Your example is a simple dataset, so you don't need to use the survey package at all. I would also suggest that, when learning multiple regression with R, you start with simpler examples and gradually build up your understanding of the methods involved.

After all, my opinion is that the philosophies of Stata and R differ. Stata easily throws a ton of info in your face, without you knowing what it means or how it is derived. On the other hand R can be just as (or even more) powerful and more versatile, but lacks Stata's "automation" and forces you to go slow to get the results you want.

Here's a more literal translation of your Stata code:

```
require(foreign)
data <- read.dta("http://www.ats.ucla.edu/stat/stata/faq/eyestudy.dta")
with(data, table(carrot, lenses))
glm.out.1 <- glm(lenses ~ carrot, family="binomial", data=data)
summary(glm.out.1)
logLik(glm.out.1) # get the log-likelihood for the model, as well
glm.out.2 <- glm(lenses ~ factor(carrot, levels=c(1,0)), family="poisson"(link="log"), data=data)
summary(glm.out.2)
logLik(glm.out.2)
exp(cbind(coefficients(glm.out.2), confint(glm.out.2)))
# deriving robust estimates. vcovHC() is in the sandwich package.
require(sandwich)
robSE <- sqrt(diag(vcovHC(glm.out.2, type="HC")))[2]
rob <- coef(glm.out.2)[2]
rob <- exp(c(rob, rob+qnorm(0.025)*robSE, rob-qnorm(0.025)*robSE))
names(rob) <- c("", "2.5 %", "97.5 %")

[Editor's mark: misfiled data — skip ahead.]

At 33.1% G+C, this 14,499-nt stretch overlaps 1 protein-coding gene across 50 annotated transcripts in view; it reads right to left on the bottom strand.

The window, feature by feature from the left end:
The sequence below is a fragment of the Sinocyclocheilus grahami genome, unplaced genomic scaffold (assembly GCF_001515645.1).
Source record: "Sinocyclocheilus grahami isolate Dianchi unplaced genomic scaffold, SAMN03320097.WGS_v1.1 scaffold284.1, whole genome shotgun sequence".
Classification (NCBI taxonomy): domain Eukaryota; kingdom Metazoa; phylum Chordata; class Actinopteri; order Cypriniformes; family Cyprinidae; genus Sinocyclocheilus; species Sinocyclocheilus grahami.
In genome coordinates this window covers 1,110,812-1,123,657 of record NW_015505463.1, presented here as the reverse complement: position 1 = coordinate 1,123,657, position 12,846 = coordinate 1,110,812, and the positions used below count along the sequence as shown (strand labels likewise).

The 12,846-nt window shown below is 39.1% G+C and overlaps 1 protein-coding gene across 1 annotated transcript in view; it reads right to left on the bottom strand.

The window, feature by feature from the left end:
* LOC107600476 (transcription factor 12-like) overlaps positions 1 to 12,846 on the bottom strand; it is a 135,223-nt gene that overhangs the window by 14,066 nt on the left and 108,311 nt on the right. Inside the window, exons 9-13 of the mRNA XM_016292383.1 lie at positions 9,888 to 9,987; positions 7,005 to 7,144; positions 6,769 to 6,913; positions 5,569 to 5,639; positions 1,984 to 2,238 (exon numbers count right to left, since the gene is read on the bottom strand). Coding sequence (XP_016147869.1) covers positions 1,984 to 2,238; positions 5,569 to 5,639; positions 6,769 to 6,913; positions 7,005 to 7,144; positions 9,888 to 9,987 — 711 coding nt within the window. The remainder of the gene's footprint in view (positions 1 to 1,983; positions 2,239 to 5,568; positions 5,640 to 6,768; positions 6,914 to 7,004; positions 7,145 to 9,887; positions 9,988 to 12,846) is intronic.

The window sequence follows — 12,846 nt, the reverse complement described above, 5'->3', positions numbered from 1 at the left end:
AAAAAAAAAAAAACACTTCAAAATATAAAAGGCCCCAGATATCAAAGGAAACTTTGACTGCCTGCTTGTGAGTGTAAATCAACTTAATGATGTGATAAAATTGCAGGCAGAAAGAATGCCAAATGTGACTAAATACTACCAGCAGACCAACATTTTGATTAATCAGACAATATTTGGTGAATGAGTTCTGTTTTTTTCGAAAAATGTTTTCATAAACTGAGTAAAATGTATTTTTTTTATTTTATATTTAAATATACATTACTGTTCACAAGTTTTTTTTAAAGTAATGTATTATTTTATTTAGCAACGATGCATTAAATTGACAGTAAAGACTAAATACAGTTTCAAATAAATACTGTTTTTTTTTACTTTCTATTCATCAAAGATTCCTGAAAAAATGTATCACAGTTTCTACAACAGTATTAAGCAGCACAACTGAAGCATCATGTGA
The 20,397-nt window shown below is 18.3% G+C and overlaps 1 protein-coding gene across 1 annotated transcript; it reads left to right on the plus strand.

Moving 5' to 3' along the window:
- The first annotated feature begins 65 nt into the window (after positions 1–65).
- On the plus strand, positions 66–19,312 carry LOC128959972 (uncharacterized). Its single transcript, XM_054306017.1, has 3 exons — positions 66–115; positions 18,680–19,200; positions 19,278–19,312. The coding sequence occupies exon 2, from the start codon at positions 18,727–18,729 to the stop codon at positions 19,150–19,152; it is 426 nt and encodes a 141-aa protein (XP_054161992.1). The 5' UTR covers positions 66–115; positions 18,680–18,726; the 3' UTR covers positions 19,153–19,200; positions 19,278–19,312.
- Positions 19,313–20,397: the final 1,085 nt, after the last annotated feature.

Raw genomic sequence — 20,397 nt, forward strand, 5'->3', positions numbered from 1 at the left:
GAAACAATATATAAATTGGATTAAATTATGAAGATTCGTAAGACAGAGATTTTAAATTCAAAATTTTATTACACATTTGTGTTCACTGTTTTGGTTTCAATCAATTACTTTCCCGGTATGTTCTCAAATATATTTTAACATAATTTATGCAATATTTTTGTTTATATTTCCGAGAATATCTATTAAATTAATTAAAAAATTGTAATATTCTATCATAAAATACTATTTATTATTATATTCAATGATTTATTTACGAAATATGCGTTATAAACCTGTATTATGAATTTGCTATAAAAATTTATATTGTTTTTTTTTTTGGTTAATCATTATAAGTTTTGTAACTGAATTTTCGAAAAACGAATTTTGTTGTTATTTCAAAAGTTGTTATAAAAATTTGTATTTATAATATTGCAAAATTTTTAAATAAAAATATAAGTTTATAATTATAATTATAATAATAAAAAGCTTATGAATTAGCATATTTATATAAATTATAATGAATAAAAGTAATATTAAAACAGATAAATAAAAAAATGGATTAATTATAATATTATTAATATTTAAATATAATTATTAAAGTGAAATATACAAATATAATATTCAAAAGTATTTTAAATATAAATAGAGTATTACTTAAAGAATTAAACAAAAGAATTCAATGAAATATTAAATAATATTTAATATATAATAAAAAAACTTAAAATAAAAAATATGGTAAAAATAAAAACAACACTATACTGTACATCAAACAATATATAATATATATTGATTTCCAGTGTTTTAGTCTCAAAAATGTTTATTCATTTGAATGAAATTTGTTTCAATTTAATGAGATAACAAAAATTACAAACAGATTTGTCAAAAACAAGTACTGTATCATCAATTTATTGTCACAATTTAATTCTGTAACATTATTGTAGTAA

rob
```

Note that the `(link="log")`

in the second `glm()`

call is not necessary, because it is the default link function when `family="poisson"`

.

For deriving the "robust" estimates, I had to read this, which was very helpful. You have to use the `vcovHC()`

function in the sandwich package to obtain a different variance-covariance matrix than the one calculated by `glm()`

, and use that to compute the standard error and parameter estimates.

The "robust" estimates were almost identical to what I got from Stata, down to the third decimal. All other results were completely identical; run the code and see for yourself.

Oh, and one more thing: when you find your way using glm() with non-stratified designs, then map your way across the `survey`

package, which contains counterparts of this and other analysis functions modified for complex designs. I also recommend you read Thomas Lumley's book "Complex Surveys: A guide to analysis using R".